Hamantashen from Our Community Table
Many years ago, I used to try a different recipe for hamantashen every year. They were, for the most part, all good recipes. But they were not great. Then came this recipe and it changed everything. This is the recipe that I have used ever since.
One of the things that I like about this recipe is that the dough works so well. Even when making hamantashen with children, who are not always as neat when it comes to baking (and just about anything else), the end result looks good. The cookies rise nicely and take shape even if they were somewhat misshapen when going into the oven. And they taste great.
When baking, I tend to shy away from using shortening and margarine. The recipes for baked goods that use oil for the fat are the ones that appeal to me. In fact, this is one of the only recipes that I make that uses shortening. But I must say that there is something about the combination of the shortening and margarine in this recipe that really makes it the perfect dough.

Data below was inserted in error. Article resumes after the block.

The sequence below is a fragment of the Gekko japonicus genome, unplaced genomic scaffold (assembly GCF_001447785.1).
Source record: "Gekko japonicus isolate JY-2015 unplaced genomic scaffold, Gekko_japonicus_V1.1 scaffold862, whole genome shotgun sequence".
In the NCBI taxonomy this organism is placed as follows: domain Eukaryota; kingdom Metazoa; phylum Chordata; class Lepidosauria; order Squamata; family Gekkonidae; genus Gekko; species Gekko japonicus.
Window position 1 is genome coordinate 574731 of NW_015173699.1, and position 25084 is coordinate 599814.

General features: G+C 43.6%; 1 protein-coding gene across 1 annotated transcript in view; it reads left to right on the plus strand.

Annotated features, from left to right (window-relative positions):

There are so many options when it comes to filling your hamantashen. Traditionalists will stick with poppy seed or prune. Most of my family is on team poppy seed. But, you don’t have to fill all of the hamantashen with the same filling. You can easily use two or three types of filling with one recipe of dough. I’m a big fan of lemon curd filling. Fruit fillings are popular, with many people using whatever type of jam they have in the house. A few years ago, I made a strawberry rhubarb filling that was fabulous. More contemporary choices like chocolate or caramel yield a modern twist on a timeless treat. Be creative! Have a happy Purim and enjoy eating your hamantashen.
½ c. shortening
½ c. margarine, softened
1 ½ c. sugar
¼ c. orange juice or any milk
2 tsp. vanilla extract
4 c. flour
½ tsp. salt
2 ½ tsp. baking powder
filling of choice
Cream the shortening, margarine, and sugar until smooth.
Stir in the eggs until well mixed.
Mix in the juice and vanilla. In a separate bowl, sift the flour, salt, and baking powder.
Fold the flour mixture into the wet mixture until a firm yet soft dough is formed.
Remove about ¼ of the dough and put the rest in the refrigerator to chill.
Roll the removed section of the dough on a lightly floured board until 1/8” thick.
Use 3” round cookie cutters to cut circles in the dough.
Put one to two teaspoons of filling in the center and fold up the sides of the circle to form a triangle.
Place the triangles on a parchment paper lined baking sheet.
Repeat the process with remaining dough until all the cookies are formed.
Bake at 350 for about 15 minutes, checking after 12 minutes, until lightly browned as desired.